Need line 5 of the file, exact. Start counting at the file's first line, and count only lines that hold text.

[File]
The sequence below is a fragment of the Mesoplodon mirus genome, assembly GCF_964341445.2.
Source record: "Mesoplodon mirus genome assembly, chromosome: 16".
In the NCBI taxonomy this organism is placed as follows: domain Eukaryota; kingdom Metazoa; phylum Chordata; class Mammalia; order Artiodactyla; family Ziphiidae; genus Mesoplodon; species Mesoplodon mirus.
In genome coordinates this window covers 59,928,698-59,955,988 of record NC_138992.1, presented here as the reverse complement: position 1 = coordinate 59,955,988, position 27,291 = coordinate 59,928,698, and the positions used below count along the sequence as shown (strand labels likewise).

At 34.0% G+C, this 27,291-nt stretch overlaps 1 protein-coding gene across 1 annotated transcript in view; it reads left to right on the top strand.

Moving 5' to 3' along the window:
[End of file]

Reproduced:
At 34.0% G+C, this 27,291-nt stretch overlaps 1 protein-coding gene across 1 annotated transcript in view; it reads left to right on the top strand.